A low carb diet is rich in real, unprocessed foods. Read our guide to creating the perfect low carb diet plan.
Deciding what to eat each week can be tricky, especially because we might not know what sort of food we will be in the mood for. Planning can help make your week so much easier but creating a good low carb meal plan is not just about planning meals you love, there is also a few things you might want to consider to ensure what you eat supports your overall health and wellbeing.
Everyone will have a different goal but the general recommendation is to keep carbohydrates below 130g a day. If you are using recipes from the system they will already have the carb content available, whereas it can be more difficult when you are cooking from scratch. A good starting point to creating your meal plan can be to select recipes that fit into your daily carbohydrate target.
But it’s not all about carbohydrates. A healthy low carb diet means eating natural, whole, unprocessed, foods with a focus on reducing your carbohydrate intake whilst increasing your intake of healthy fats and consuming a normal amount of protein. In relation to protein intake, this is dependent on various factors, including height, weight, age, activity type/levels and importantly, any medical conditions. If you like to track your protein intake, then it can be useful to aim for between 0.8g and 2g of protein per kilogram of your ideal body weight.
Generally, there is no need to track your fat intake unless you are experiencing a weight loss plateau in which case you might want to reduce the amount of fat you are eating and selecting recipes that have a higher vegetable content as vegetables are generally low fat.
Iron is essential as it is part of haemoglobin in your blood and helps transport oxygen from the lungs to your other vital organs. To cover your weekly needs of this mineral aim for 2 portions of red meat (150g). Some options here could include:
Try to make sure you have at least 2 meals planned with a rich source of iron.
If you are a pescatarian, vegetarian or vegan opt for 1-2 portions daily of one of the following iron sources:
- Chia Seeds
Omega-3 is vital for brain function. To cover your weekly needs try to include a portion of oily fish twice a week (150g):
- Sea bass
- Tuna steak
If you are vegan you will need to include a source of omega 3 daily, which can easily be done by for example having 1 tbsp of seeds or oils or 6 walnuts or ½ cup seaweed or edamame Some other sources include:
- Flax Seeds
- Flaxseed Oil
- Walnut Oil
- Chia Seeds
- Soybean Oil
Calcium is important for bone and teeth health, muscle contraction and nerve function. Make sure to include a rich source of calcium daily (100g) by choosing meals that include one of the following:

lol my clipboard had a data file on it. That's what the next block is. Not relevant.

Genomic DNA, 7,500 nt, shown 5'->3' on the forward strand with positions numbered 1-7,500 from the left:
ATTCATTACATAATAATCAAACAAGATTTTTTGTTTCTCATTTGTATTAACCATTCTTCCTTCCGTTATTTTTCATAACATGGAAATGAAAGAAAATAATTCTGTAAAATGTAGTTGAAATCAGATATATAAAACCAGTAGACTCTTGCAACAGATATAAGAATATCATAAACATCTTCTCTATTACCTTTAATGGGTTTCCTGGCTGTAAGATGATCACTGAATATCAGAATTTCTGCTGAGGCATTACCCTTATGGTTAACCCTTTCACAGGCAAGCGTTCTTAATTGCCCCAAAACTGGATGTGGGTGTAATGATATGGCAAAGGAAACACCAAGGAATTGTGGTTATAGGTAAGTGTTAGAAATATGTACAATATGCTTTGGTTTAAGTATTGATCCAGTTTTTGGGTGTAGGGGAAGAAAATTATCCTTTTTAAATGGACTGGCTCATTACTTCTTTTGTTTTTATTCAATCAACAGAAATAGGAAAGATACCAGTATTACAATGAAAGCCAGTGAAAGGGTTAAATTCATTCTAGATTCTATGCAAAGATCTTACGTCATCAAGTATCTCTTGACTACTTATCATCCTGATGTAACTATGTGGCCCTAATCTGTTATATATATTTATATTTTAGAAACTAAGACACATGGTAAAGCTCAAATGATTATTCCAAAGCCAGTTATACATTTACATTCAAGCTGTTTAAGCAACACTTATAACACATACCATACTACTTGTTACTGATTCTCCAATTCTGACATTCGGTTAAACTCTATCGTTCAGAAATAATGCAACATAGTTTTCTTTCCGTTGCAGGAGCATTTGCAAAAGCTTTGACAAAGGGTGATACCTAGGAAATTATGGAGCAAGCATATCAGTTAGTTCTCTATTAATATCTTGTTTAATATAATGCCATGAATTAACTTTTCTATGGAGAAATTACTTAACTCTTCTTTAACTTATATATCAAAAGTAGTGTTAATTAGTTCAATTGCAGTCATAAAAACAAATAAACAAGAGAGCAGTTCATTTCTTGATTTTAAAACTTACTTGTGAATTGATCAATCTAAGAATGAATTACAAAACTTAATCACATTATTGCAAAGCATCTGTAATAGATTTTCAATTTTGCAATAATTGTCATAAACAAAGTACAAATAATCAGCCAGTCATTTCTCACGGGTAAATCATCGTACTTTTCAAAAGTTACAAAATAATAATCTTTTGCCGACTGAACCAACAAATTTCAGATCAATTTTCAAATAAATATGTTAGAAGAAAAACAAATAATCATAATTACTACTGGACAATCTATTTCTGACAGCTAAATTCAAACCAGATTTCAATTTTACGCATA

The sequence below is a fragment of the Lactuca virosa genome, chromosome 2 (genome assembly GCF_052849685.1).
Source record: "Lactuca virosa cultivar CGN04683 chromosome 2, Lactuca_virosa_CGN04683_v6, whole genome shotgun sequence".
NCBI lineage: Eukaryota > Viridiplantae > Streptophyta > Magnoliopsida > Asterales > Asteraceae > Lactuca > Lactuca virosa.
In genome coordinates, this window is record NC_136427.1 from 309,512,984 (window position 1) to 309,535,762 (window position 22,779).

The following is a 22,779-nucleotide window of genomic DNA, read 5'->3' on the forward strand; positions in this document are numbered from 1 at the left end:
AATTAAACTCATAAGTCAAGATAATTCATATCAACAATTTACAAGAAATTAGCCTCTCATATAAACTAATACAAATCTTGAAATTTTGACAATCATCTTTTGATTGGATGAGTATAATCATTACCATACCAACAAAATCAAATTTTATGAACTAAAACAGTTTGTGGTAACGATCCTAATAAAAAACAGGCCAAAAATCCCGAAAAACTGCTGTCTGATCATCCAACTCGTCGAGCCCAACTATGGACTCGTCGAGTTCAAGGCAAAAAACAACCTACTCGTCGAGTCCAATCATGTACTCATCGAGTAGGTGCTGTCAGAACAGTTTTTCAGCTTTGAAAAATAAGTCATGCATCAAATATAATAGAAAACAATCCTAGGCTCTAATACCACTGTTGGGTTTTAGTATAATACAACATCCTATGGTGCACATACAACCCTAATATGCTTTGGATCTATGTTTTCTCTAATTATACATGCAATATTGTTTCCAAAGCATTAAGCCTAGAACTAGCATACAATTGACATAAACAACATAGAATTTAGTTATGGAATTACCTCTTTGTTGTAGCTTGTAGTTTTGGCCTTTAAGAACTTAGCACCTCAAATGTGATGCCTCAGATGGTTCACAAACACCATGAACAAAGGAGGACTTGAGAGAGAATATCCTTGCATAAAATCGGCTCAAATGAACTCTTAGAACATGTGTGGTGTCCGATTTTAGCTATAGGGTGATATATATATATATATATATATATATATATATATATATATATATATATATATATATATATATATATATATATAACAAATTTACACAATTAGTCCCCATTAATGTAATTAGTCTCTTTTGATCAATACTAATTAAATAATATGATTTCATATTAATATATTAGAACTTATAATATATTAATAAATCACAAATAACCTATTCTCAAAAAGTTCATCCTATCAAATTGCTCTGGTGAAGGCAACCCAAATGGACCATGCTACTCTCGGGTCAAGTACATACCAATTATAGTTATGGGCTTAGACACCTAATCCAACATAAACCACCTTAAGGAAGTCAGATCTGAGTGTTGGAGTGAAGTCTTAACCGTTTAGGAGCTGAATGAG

- Dairy milk
- Greek yoghurt
- Natural yoghurt
- Sour cream
- Other dairy products
If you’re vegan you can also get calcium from sources such as:
- Calcium set tofu
- Fortified plant milk
- Kale (and other leafy green vegetables)
- Haricot Beans
Variety of vegetables (eat the rainbow)
While we all know we should be aiming for our 5 a day, eating the same 2 or 3 types of vegetables every day is not going to give you the range of nutrients you need. Try to aim for a variety of colours with your fruits and veggies, ideally seasonal as this will also help lower your environmental impact and help you with choosing with vegetables to go for each week. Vegetables are an important source of fibre in the diet.
In a day your rainbow might look something like this:
For gut health eating a variety of 30 different plant foods per week is thought to be ideal. This includes nuts, seeds, veggies, wholegrains, beans and pulses. Try to add different types of nuts and seeds to your breakfast yogurt bowl, mix up the beans in your next chilli and try to have a range of different vegetables in your meals to achieve this goal.
- Choose meals that make more than 1 portion to eat for lunch the next day or freeze for weeks ahead
- Check whether recipes use similar ingredients to make it cheaper/easier to buy in bulk and also to avoid food waste
- Check whether you can prep certain bits of meals ahead to make it easier (like chopping vegetables the night before
- Be flexible – choose a variety of meals so that if you don’t fancy one of them you can just make the other one
- Plan meals with perishables for the beginning of the week (things like fresh spinach for example wilt easily)
- Try to make it seasonal – increases your variety, more eco-friendly and generally cheaper
- Check your fridge/freezer/pantry and plan meals around what you already have, especially things that are about to go off
- Set aside time for meal planning on a day that is convenient and leaves enough time to do your food shop
- Create a month worth of meal plans then start again from the first one – the more meals plans you have the easier it will be in week where you don’t have time to plan
- Have a themed night, like taco Tuesday or Fakeaway Friday, to keep it fun
- Stay realistic – are you likely to want to cook 3 fresh meals every day? If the answer is no, then look at bulk cooking
- Modify – especially for breakfasts you can make yoghurt bowls most mornings but switch up the toppings to keep it interesting
- Stick your meal plan on your fridge & print/save recipes in advance to make it easy to access